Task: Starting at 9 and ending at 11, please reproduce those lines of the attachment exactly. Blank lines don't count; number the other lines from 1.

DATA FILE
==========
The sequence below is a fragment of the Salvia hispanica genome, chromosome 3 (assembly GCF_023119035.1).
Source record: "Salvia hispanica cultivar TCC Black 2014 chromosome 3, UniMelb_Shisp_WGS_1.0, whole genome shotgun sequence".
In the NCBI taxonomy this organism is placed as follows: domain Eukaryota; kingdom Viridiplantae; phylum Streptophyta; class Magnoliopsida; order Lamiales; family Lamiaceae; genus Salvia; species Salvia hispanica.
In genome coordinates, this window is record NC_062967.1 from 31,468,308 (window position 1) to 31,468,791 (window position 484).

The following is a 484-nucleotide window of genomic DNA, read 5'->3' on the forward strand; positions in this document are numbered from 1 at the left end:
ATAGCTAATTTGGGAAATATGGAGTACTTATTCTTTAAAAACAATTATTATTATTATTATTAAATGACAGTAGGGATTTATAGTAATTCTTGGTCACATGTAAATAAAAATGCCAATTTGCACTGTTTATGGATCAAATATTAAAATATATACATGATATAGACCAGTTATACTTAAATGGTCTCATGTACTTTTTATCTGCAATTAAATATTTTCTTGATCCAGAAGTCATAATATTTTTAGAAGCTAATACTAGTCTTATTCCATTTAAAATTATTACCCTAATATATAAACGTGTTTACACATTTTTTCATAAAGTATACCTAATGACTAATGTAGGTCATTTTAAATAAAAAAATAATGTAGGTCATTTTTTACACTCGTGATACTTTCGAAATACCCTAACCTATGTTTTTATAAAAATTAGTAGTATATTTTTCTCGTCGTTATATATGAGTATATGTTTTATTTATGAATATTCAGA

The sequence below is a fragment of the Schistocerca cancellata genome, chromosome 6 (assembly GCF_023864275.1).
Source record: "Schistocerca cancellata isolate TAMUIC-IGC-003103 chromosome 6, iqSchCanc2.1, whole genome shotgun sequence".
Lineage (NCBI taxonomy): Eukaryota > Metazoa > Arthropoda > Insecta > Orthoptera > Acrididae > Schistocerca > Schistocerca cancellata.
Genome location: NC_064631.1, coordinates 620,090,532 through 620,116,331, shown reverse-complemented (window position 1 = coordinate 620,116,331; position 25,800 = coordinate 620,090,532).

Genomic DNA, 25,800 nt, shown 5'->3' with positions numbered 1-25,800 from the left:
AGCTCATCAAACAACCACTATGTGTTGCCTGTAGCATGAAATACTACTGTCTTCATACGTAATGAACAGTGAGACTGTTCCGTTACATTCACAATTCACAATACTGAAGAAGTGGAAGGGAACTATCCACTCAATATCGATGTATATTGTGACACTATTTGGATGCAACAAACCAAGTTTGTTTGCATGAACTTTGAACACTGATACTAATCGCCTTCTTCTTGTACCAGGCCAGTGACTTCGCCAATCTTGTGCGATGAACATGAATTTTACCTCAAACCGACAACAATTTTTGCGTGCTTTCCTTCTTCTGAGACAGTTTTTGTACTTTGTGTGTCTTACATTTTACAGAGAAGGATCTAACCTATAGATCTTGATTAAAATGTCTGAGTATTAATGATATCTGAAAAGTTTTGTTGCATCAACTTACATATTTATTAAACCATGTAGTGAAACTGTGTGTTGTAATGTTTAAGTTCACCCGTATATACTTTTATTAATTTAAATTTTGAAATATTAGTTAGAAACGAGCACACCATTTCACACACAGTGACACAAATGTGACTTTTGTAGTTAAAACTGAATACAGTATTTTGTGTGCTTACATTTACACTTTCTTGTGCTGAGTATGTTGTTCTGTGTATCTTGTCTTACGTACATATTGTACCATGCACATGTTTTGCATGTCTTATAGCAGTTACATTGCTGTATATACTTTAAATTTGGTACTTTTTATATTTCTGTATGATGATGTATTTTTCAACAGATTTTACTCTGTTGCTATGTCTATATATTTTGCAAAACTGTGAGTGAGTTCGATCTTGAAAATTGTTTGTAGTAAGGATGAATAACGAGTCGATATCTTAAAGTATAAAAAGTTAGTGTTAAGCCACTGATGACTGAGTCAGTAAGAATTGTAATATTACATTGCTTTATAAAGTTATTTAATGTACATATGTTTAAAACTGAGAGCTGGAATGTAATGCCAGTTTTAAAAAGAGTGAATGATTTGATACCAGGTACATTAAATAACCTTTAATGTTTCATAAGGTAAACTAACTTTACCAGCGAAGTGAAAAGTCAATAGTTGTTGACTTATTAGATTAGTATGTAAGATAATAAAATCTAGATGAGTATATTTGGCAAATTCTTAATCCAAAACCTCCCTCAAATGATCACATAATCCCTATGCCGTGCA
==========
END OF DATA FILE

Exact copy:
Lineage (NCBI taxonomy): Eukaryota > Metazoa > Arthropoda > Insecta > Orthoptera > Acrididae > Schistocerca > Schistocerca cancellata.
Genome location: NC_064631.1, coordinates 620,090,532 through 620,116,331, shown reverse-complemented (window position 1 = coordinate 620,116,331; position 25,800 = coordinate 620,090,532).

Genomic DNA, 25,800 nt, shown 5'->3' with positions numbered 1-25,800 from the left: